Let's suppose you were the subject of a serious criminal investigation. Further suppose you were also a prominent and influential public figure. You know a priori whether there's anything damning that the investigation may find. Should you choose to use your influence to affect the credibility of the investigation? Should you bolster the credibility or undermine it? Let's take a game-theoretic approach.
Like almost all game theory analyses we'll construct a payoff matrix to guide our analysis. I suggest one axis capture the eventual outcome of the investigation: evidence of wrongdoing found (guilty) vs. no evidence of wrongdoing found (innocent). The other axis will capture the subject's three possible actions regarding using their influence: bolster credibility (bolster), do nothing (null), undermine credibility (undermine).
|Payoff matrix for subject using influence to affect credibility of investigation - Empty|
We now need to consider each possibility in the matrix and assign a relative payoff. The payoff value represents the utility of the scenario to the subject, that is, how much does the subject benefit based on the scenario represented by each cell.
I don't think it's particularly controversial to argue that any "Innocent" outcome will be good for the subject. Better if the credibility has been bolstered, but slightly worse if the credibility is undermined.
|Payoff matrix for subject using influence to affect credibility of investigation - Partial|
Again, it shouldn't be controversial to assume that a "Guilty" outcome will be bad for the subject. Worse if the credibility is bolstered, but slightly better if the credibility is undermined.
|Payoff matrix for subject using influence to affect credibility of investigation - Complete|
At a global view, it seems like the only reason to actively undermine the credibility of the investigation is if you believe the outcome will be "Guilty" as it will increase your utility. That should be concerning to anyone paying attention to current U.S. politics.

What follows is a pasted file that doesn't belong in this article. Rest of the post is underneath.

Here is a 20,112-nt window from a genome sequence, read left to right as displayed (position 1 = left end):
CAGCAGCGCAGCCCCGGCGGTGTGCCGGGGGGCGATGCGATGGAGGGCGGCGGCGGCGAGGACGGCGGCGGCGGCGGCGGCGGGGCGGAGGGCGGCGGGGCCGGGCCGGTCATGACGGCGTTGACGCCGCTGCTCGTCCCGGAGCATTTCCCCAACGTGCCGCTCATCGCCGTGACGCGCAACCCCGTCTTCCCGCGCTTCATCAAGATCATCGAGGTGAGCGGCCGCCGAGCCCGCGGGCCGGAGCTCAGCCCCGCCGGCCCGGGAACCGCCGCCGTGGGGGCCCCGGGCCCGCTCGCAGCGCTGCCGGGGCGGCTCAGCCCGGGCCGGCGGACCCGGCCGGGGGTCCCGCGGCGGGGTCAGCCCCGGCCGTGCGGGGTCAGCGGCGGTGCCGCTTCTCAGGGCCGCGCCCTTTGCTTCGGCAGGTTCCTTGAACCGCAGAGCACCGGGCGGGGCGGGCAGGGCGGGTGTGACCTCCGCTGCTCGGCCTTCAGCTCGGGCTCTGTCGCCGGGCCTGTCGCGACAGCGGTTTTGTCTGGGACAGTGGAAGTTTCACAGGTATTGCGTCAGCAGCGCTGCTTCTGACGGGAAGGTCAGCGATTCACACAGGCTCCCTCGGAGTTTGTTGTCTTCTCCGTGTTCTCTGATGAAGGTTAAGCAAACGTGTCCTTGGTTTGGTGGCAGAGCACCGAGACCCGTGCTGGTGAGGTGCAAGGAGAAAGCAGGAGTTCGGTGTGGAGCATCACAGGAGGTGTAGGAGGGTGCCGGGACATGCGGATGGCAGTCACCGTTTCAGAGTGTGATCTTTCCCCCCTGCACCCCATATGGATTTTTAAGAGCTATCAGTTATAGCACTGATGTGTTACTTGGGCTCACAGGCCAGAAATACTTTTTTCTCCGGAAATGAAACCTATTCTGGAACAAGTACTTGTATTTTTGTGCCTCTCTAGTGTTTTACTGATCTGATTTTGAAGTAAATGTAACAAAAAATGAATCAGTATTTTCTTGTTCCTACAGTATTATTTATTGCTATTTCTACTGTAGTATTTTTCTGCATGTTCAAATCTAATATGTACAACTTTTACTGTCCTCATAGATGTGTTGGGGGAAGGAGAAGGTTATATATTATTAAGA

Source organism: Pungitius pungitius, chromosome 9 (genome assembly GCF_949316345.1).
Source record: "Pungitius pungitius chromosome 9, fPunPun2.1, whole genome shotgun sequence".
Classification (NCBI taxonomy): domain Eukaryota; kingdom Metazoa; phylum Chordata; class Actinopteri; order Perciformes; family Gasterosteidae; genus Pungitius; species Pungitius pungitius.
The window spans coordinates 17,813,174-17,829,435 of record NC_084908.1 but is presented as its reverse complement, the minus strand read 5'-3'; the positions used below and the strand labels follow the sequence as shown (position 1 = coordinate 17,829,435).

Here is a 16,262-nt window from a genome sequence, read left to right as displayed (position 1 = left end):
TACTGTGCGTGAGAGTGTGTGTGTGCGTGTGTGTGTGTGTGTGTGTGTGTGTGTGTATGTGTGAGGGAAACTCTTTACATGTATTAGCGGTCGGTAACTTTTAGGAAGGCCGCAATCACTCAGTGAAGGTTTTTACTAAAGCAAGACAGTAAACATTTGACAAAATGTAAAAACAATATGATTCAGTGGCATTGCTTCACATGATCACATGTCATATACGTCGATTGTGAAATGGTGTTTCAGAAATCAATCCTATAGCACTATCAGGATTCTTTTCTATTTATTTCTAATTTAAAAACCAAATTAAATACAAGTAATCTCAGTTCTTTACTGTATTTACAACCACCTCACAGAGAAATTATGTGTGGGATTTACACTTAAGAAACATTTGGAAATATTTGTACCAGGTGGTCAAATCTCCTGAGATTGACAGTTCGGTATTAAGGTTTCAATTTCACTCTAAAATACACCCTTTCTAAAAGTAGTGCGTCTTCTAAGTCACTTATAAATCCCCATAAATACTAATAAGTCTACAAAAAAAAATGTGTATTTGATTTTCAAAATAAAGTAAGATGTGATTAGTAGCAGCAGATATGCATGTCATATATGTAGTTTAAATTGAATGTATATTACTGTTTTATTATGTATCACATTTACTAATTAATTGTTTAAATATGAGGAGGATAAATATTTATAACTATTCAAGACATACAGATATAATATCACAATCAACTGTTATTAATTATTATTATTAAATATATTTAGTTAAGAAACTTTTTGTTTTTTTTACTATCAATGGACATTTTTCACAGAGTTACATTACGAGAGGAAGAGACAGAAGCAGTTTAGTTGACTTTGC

I think there is one potential argument for modifying the "Undermine" payoffs. If the undermining is an attack on the biases and motivations of the investigation, the supporters of the subject may see an "Innocent/Undermine" outcome as better than "Innocent/Null" because "even the biased investigation couldn't find anything." A similar argument could be made about the "Guilty/Undermine" payoff. The increased nuance becomes important if you think that the subject's actions are more directly tuned to either the supporters or opposers.
|Payoff matrix for subject using influence to affect credibility of investigation - Supporters/Opposers|
These supporter/opposer payoffs are probably up for much debate, but I think this is probably a good ballpark.
With an "Innocent/Undermine" outcome, opposers will use the attacks on the credibility of the investigation against the subject. But, supporters will see it as stronger evidence of innocence ("even the biased investigation couldn't find anything").
With a "Guilty/Undermine" outcome, supporters will see it as "proof" that the investigation was biased and not valid. Opposers will see it as an attempt to evade justice.
What's interesting is if the subject cares only about supporters then the only better possible outcome than undermining the investigation is to bolster an investigation that finds the subject innocent. If the subject, knowing a priori the truth of their actions, believes that the likelihood of the investigation concluding "Innocence" is almost zero and cares most about their supporters' response then undermining the investigation becomes overwhelmingly the best action to take.
Does the President care so little about those who oppose him that he's willing to take another hit from them in the event that the Mueller investigation finds nothing? Or is he expecting the investigation to find evidence of wrong-doing and he's laying the groundwork to salvage the only group possible? Or is my analysis completely wrong?